What are the biggest challenges?
The biggest challenge has been switching from vehicle centric mindset to multimodal/active transportation mindset, and convincing others that people do exist on our roadways, and we should build for them.

What kind of changes have you seen in your job?
The biggest challenge is being able to juggle multiple projects and tasks that are very different from each other.

What are your interests or hobbies outside your work with MnDOT?
Outside of work I like to travel, go to concerts and crochet.

Do you or a co-worker have an interesting job to share with readers? Send us your ideas, and we’ll contact you for more information.

Recent employee profiles:


RTMC marks 20 years in Roseville

Photo: Crowd of people at RTMC ceremony.

The Regional Transportation Management Center hosted an open house June 21 marking 20 years at its current site next to the Waters Edge building in Roseville. Previously known as the Traffic Management Center, the center was located at the south end of downtown Minneapolis before operations moved in April 2003. Video displays at the event included old clips of traffic flowing through the Twin Cities through the last 15 years and displays in the hallway described some of the technical changes in traffic management technology throughout the years. Several MnDOT and Minnesota State Patrol vehicles were on display outside. Photo by Joseph Palmersheim


Deputy Commissioner Kim Collins receives Women Who Move award

Photo: Kim Collins.

Deputy Commissioner Kim Collins received a Women Who Move award from the Minnesota Chapter of the Conference of Minority Transportation Officials at a ceremony June 13. The award honors women who have made a positive impact on the transportation industry in Minnesota. Photo by Michelle Clark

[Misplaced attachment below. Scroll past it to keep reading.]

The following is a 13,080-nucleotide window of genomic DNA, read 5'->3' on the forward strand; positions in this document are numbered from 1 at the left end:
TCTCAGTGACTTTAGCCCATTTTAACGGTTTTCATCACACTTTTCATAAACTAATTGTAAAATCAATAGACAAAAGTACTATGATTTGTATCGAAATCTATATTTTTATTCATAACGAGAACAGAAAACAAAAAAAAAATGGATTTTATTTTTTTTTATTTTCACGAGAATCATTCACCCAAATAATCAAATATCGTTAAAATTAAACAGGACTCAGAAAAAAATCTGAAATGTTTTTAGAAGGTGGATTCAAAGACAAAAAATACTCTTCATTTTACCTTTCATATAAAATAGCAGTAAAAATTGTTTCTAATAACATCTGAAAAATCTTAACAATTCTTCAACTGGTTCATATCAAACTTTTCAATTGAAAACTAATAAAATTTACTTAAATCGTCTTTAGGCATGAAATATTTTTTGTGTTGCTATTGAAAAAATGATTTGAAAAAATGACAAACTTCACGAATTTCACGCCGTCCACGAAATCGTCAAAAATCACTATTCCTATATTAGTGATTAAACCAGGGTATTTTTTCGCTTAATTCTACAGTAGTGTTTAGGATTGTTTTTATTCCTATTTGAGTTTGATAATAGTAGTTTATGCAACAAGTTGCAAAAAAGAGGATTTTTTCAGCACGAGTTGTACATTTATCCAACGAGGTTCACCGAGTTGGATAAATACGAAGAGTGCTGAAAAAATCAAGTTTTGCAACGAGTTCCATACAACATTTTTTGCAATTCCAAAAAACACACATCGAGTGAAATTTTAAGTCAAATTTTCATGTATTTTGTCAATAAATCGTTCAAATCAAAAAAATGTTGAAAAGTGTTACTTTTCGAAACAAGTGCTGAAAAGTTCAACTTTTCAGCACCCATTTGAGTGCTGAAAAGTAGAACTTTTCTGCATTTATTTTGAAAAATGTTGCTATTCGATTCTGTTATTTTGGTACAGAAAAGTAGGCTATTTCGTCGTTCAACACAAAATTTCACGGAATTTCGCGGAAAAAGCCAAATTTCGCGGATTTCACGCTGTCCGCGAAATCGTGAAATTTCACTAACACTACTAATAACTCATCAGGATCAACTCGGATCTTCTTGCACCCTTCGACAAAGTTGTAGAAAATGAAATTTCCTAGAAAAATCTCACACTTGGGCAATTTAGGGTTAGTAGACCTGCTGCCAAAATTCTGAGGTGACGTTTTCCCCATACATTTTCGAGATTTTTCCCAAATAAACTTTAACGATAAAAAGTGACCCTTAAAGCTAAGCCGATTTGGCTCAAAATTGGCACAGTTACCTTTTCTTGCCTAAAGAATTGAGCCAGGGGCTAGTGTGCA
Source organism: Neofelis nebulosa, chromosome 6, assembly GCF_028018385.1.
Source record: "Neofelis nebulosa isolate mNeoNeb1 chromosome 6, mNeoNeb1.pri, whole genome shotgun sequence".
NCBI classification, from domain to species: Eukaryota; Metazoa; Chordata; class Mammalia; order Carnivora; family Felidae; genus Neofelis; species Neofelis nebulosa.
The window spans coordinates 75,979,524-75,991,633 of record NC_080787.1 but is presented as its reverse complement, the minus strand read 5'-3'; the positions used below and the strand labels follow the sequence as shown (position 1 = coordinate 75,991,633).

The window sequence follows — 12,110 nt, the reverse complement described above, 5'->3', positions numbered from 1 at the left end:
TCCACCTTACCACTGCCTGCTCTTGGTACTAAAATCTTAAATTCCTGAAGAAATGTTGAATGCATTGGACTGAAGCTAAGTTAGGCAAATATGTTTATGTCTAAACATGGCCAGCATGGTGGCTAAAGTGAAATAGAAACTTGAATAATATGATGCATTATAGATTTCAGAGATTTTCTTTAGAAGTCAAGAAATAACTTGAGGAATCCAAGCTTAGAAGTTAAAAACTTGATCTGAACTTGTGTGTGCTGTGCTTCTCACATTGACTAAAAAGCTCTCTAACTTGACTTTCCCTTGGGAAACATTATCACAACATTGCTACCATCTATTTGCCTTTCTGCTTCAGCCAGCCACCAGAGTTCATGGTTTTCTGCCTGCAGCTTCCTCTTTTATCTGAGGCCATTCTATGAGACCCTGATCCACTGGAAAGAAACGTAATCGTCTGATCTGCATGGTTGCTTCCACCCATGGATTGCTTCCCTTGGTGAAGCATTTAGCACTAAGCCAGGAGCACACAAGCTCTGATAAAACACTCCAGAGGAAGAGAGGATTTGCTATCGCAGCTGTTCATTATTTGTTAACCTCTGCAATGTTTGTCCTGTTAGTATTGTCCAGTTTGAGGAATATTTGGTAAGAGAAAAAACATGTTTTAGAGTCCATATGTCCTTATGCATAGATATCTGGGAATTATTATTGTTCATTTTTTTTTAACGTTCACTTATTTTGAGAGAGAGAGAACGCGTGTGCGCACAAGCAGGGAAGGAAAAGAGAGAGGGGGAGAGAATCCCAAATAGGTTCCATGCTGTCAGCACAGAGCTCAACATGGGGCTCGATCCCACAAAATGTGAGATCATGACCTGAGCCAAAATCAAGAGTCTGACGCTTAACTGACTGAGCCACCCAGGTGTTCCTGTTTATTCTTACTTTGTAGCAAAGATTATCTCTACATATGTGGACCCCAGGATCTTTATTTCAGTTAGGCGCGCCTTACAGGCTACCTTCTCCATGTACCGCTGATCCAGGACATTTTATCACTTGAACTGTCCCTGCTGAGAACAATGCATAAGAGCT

MNIT honors Beth Guidarelli as Manager of the Year


Photo: Beth Guidarelli receiving award.

MNIT Application and Data Development Manager Beth Guidarelli, who is embedded in the MnDOT Office of Financial Management, was named Manager of the Year at the MNIT Annual Awards June 23. The awards program honors excellence and exemplary performance in advancing MNIT's mission, vision and guiding principles. Photo courtesy of MNIT



Traffic Cam Puzzler #4

By Doug Mack

Photo: Roundbout

Can you name the place pictured below? The photo is from a traffic camera on the 511 website and app and the satellite view shows its location with the road labels removed.

If you think you know the answer, email the Newsline team. The first three people to submit the correct answer will receive the fame and glory of having their names listed in the next issue of Newsline.

Results from the last Puzzler: The location on Hwy 75 and Hwy 10 at 8th Street in Moorhead. More than 40 people submitted answers and nearly all of them were correct. The first three to get it right were Anna Pierce (Central Office), Karen Scheffing (Central Office) and Chris Moates (Central Office). Congrats to them and thanks to everyone who played! And special thanks to Lia Nistler (District 3) for sharing the fun fact that the Dairy Queen pictured in the background is a historic spot where the Dilly Bar was invented.

Photo: Satalite image.